Anthropology 386: Special Topics is a class that has been around for 10 years now. Here, students organize the annual student-led Sustainable Food Fair. According to the event’s Facebook page, the fair aims to engage the Emory community in the sustainability movement in Atlanta through a selection of educational tables and local vendors.
The students are required to complete Michael Pollan’s The Omnivore’s Dilemma: A Natural History of Four Meals (2006) over summer break in order to come back to school prepared to organize the fair. The book is a national bestseller about the dilemmas contemporary humans face as a nutritionally unselective species in a nation dominated by agribusinesses.
The students then work with Emory Dining and the Office of Sustainability to coordinate the event and meet twice with Anthropology Professor Dr. Peggy Barlett, who specializes in sustainable development, agriculture and economic anthropology.
“This class combines the academic issues of sustainable food with the practical knowledge of how to put on a complex event,” Barlett said. “It teaches teamwork, leadership, coherence of message and logistics, and it also offers students much room for creativity.”
Although some may think that the method is unorthodox, this alternative learning style has been well received by students.
“By incorporating a class with the fair, students are learning about sustainable food within the lens of ‘How can we explain this to others with no background in this area?’” College Senior Naomi Maisel said. “This helps make the lessons very applicable and easy to absorb.”
The students then choose to participate in either the organizational group or the educational group of the course.
Within the groups, the students specialize in a topic related to sustainability and work closely with local organizations, farmers and chefs to represent the different facets of food sustainability at the event.
The fair hosted seven educational tables this year which included topics like Fair Trade, Southern Food Heritage, Biodiversity and Pollinator Protection and Bees.
The list of vendors included Emory’s own Oxford farm as well as family-run Sunshine Farm from Monroe (Ga.) that does everything from growing organic plums and figs to making frozen empañadas.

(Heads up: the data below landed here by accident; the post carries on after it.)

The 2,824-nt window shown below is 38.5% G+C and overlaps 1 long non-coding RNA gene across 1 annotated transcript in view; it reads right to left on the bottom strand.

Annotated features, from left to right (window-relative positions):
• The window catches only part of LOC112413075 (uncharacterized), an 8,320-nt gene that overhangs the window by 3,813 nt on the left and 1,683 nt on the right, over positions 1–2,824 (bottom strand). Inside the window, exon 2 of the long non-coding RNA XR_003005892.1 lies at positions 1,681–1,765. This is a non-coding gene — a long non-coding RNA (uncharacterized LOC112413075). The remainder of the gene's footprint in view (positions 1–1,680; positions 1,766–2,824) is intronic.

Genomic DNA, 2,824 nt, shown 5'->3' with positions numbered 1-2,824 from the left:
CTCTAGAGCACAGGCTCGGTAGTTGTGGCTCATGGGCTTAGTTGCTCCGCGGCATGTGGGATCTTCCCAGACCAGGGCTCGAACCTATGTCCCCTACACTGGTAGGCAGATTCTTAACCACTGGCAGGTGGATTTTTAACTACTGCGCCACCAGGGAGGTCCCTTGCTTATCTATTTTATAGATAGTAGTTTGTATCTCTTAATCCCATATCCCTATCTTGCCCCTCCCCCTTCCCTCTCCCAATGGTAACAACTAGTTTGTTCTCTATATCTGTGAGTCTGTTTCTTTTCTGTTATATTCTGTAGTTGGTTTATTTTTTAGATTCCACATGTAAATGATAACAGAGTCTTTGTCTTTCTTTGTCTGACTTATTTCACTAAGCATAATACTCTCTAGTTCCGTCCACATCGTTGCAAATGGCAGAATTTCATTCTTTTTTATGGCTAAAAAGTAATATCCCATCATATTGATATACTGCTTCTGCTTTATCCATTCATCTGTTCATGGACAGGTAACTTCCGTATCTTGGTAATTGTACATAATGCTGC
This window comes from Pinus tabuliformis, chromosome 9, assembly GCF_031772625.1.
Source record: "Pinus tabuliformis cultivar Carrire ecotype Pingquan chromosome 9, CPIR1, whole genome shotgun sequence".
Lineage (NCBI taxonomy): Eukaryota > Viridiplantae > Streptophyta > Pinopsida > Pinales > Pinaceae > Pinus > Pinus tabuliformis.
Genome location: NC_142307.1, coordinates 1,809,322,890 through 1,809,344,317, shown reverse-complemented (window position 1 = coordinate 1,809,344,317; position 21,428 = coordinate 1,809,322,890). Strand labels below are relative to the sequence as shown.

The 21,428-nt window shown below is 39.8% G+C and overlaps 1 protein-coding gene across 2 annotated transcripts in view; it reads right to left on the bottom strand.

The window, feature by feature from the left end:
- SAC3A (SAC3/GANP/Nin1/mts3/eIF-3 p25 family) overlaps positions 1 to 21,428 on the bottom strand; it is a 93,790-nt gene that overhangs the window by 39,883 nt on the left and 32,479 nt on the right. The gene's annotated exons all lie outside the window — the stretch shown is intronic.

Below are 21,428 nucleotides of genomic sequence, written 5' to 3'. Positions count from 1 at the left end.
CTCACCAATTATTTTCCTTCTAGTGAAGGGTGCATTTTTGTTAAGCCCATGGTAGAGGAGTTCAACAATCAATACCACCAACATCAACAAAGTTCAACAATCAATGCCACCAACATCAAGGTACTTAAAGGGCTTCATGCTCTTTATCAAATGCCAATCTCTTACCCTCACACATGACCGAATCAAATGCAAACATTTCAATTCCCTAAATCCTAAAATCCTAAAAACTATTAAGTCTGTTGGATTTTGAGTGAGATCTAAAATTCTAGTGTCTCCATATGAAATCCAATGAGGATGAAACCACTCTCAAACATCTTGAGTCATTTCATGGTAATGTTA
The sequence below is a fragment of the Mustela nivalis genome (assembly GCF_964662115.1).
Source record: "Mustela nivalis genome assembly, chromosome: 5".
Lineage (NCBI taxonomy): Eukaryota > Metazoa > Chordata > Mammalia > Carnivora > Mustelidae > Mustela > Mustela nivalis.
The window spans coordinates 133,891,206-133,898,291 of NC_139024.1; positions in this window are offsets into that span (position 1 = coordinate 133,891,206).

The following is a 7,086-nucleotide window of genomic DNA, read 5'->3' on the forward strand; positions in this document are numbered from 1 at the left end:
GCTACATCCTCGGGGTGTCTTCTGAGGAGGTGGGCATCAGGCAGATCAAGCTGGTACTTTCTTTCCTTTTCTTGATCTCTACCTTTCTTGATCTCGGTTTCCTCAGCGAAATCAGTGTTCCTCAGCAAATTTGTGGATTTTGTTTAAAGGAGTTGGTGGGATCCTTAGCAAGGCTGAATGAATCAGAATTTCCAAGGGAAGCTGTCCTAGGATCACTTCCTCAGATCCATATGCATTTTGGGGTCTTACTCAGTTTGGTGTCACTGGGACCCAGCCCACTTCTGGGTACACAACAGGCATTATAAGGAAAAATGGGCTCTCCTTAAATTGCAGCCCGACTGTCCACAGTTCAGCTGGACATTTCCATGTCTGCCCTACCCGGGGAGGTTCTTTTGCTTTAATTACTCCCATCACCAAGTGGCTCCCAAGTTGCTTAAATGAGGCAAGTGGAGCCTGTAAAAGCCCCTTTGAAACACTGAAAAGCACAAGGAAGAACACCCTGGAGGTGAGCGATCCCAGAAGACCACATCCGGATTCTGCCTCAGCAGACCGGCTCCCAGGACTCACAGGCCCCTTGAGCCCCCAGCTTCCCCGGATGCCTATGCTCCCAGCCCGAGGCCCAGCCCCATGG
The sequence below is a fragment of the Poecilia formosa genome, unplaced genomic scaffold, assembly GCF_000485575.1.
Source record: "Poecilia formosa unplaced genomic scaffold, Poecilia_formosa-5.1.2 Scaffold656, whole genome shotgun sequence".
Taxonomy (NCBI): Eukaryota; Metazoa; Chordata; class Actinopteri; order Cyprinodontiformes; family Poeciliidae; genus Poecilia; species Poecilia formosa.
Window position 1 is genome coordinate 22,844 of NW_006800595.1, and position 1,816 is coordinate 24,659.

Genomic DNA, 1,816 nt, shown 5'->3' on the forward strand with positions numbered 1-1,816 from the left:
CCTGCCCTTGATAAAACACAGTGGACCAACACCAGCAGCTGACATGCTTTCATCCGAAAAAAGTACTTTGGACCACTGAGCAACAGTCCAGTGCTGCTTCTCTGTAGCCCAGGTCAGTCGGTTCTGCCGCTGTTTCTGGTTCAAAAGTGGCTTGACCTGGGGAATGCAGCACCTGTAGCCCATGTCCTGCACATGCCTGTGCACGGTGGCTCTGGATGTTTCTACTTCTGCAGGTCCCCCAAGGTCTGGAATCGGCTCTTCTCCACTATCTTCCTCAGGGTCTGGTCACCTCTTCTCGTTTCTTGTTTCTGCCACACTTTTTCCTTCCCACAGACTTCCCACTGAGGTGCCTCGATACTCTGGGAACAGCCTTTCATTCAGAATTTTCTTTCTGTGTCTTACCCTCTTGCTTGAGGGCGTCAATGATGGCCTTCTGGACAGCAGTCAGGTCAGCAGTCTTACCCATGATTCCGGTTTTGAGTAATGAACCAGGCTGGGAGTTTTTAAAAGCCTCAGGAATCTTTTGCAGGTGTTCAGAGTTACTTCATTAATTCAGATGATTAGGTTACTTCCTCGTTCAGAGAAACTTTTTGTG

A variety of products from sustainable markets were sold, including some Emory favorites like Blue Donkey Coffee and King of Pops. Chefs from Emory Dining, Farm Burger, YEAH! Burger and Slice & Pint also participated in the fair.
The fair was also host to organizations like the self-proclaimed “eco-gastronomic” non-profit Slow Food Atlanta and Sevananda, “Atlanta’s original natural food store” and cooperative market.
By having such a varied presence, the students were able to illustrate the collective nature that sustainability requires.
“I think the variety of vendors that showed up was great to show that it’s not just Emory trying to be better” College Senior Jordan Rosenthal said.
The purposes and goals of the fair are multifaceted, as they are both learning and teaching experiences for the students.
“The goal for the students is to learn not only about various sustainable food issues, but also how to accurately portray those issues to the public,” Maisel said.
The students get to be the learners in the classroom and the educators at the fair. Taking on the role of educators presented new challenges for some.
“[It was] difficult to make sure the fair had a good spread of options including farmers, restaurants, products and student organizations that ideally do not overlap,” Maisel said. “Of course there is always more to learn, but I can’t think of a better fair.”